Prague to Vienna – Two of Europe’s great cities by train
Despite their apparently opposite natures, dark, romantic Prague and regal, grandiose Vienna have been twinned together for centuries: when Mozart felt hurt and unloved in Austria, he relocated to the Czech capital; when Czechs were looking for employment during the Habsburg Era, they often found it in Vienna. Now, almost a century after the Czech Republic declared independence from the old Austrian empire as part of what was then called Czechoslovakia, the many cultural exchanges between Wien (the local name for Vienna) and Praha (the Czech name for Prague) keep going. With a Eurail pass, you can compare two of the most dynamic capitals in central Europe on your own schedule, with several options for how and when to get there, and numerous side-trips and possible stop-offs along the way.
How to get from Prague to Vienna by train
There are two ways to get to Vienna from Prague: via Břeclav, in the eastern part of the Czech Republic, or via Linz, an Austrian city west of Vienna. All direct trains go through Břeclav, leaving Prague about every two or three hours, usually eight times a day; one direct overnight train leaves Prague just after midnight. Reservations are not required; the journey usually takes four hours and 45 minutes. (The night train takes just over six hours; a couchette for sleeping requires a reservation.) The second route, via a connection in Linz, is perfect if you want to start out by exploring the many castles of the Czech Republic’s scenic South Bohemia district, or the beautiful Danube hills west of Vienna.
Getting to the right Prague train station
All trains to Vienna leave from Prague’s main train station, Praha hlavní nádraží, often written as “Praha hl. n.” Located in the heart of the Czech capital, about five minutes by foot from the top of Wenceslas Square, Praha hlavní nádraží is easily accessed via public transportation, on the C line (red line) of the Metro, the city’s chief north-south subway route, or by walking. Originating in Berlin, the one direct overnight train to Vienna stops at both Praha hlavní nádraží and Praha Holešovice, a secondary station on Prague’s north side.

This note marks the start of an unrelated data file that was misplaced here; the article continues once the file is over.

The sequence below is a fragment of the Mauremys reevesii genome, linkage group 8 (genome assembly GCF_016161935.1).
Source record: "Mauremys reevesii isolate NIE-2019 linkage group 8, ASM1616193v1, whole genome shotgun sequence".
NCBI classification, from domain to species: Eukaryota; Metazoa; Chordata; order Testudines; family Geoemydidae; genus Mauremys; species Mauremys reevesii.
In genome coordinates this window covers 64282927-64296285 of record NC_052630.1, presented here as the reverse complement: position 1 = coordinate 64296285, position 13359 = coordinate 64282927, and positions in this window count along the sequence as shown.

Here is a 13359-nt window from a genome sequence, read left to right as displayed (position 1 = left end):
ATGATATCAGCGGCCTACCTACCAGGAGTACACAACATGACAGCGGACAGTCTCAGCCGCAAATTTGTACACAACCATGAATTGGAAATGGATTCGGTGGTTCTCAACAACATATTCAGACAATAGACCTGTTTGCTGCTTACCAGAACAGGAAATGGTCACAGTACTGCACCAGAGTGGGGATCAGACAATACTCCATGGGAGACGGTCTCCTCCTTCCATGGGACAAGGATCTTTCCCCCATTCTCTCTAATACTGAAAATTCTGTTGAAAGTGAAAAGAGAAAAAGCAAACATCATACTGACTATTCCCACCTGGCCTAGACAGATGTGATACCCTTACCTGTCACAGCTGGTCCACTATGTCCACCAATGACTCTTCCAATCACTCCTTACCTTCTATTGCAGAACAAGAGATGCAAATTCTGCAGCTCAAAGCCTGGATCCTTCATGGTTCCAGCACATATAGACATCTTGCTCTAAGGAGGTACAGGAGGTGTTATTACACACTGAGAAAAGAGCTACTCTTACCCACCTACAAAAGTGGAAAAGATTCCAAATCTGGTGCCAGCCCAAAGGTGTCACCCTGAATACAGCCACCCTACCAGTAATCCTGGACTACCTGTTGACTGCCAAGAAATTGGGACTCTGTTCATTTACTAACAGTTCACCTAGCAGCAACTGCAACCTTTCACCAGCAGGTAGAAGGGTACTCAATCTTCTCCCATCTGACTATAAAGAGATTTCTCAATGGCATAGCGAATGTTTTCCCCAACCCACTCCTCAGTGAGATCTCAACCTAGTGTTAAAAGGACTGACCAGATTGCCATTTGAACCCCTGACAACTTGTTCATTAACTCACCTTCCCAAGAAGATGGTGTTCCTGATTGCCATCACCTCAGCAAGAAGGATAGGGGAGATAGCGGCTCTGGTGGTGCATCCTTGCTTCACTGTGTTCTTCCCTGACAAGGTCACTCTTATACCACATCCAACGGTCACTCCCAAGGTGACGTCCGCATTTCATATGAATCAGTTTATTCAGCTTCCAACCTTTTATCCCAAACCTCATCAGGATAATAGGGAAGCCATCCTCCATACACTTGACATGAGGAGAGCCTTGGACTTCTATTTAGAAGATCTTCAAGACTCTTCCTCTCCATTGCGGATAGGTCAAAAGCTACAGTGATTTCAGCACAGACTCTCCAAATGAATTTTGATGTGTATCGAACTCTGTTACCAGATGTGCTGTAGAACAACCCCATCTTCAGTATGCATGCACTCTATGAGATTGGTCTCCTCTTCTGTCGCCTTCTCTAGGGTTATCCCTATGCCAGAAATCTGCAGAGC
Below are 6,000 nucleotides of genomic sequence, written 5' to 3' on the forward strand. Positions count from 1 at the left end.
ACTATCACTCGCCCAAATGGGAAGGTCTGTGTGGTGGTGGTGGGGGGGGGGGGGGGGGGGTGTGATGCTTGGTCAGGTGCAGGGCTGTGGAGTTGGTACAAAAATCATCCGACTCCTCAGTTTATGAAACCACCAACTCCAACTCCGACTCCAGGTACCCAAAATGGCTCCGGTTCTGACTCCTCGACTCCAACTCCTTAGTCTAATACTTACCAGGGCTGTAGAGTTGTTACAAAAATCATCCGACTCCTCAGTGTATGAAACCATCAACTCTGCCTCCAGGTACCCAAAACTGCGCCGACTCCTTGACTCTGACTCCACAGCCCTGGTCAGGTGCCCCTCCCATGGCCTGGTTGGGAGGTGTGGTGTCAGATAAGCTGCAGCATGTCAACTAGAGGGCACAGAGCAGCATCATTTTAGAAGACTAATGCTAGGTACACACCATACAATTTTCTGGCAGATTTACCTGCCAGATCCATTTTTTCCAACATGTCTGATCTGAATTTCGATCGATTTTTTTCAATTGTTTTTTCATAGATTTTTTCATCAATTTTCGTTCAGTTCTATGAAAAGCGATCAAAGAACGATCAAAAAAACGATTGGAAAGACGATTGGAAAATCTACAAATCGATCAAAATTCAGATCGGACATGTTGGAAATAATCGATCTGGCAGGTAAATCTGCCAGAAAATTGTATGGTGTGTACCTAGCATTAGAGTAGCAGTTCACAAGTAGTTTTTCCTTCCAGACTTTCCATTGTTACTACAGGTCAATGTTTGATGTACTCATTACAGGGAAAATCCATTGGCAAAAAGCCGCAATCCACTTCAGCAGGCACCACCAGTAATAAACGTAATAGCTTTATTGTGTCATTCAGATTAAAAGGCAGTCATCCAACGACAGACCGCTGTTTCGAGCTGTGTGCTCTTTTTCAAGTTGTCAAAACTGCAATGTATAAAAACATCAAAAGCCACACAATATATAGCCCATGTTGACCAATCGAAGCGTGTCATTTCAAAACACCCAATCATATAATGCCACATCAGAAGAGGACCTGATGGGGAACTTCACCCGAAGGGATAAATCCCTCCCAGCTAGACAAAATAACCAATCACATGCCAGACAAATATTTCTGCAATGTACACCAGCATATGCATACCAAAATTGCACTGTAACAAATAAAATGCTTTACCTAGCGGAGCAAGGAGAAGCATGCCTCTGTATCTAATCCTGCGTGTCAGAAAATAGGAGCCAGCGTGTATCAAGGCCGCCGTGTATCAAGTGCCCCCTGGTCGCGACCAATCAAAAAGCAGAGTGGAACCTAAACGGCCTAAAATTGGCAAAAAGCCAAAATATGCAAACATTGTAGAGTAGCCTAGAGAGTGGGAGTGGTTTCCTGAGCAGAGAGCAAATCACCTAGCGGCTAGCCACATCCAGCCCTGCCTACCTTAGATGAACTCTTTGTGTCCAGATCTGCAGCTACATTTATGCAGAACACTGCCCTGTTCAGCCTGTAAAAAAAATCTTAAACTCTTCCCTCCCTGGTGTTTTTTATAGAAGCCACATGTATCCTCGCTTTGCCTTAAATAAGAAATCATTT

Arriving in Vienna
Here’s where things get tricky (though not that tricky): Vienna has several train stations, and unfortunately the completion of the new Hauptbahnhof, or main station, has been delayed, and the station will remain under construction until the end of 2015. For now, most direct trains from Prague are stopping at Wien Simmering station, on the southern side of Vienna, as well as at Wien Meidling, a station southwest of the city center that is temporarily functioning as the main train station. Most trains from Linz terminate at Wien Westbahnhof, a major station west of Vienna’s historic center, or Innere Stadt. Here’s the good news: all Viennese train stations are directly connected to the city’s extensive public transportation network, and your Eurail pass provides free transportation on all S-Bahn train lines in Vienna.
Two great stop offs on the way to Vienna
Nestled in the gently rolling hills along the broad Danube river, the small city of Linz has an oversize cultural footprint: Mozart composed one symphony here, Beethoven another, and the narrow lanes and beautiful historic buildings of the well-preserved Altstadt, or Old Town, host numerous cultural festivals and special events today. Overdose on music at Europe’s newest opera house, which opened here in 2013, then check out the Klimt and Kokoschkas at the stunning Lentos Kunstmuseum, a major contemporary art gallery. Afterwards, track down a world-famous local delicacy at the source: Linzer Torte, a cake made of crunchy, crumbly pastry, filled with an ocean of sweet and sour red-currant jam. The Altstadt is a short walk from Linz’s main train station, Linz Hauptbahnhof.
The Velká Pardubická steeplechase — one of the oldest and toughest on the Continent — has been bringing jockeys, stallions and those who love them to Czech city of Pardubice since 1874. But for even longer, central Europeans have celebrated the city for its renowned perník, or gingerbread, with Austria’s Holy Roman Empress Maria Theresa upholding Pardubice’s right to produce its favorite sweet in 1759. Today, you can’t walk two blocks without spotting a gingerbread stand in Pardubice, and even more frequently seeing signs for the local beer, Pernštejn, named after the feudal lords who literally owned the town back in the day. (The brewery’s special dark beer, Pardubický Porter, even tastes like the gingerbread.) Enjoy an afternoon in Pardubice on the perfectly preserved, Renaissance-era main square, or use it as a base for exploring the mountains of east Bohemia.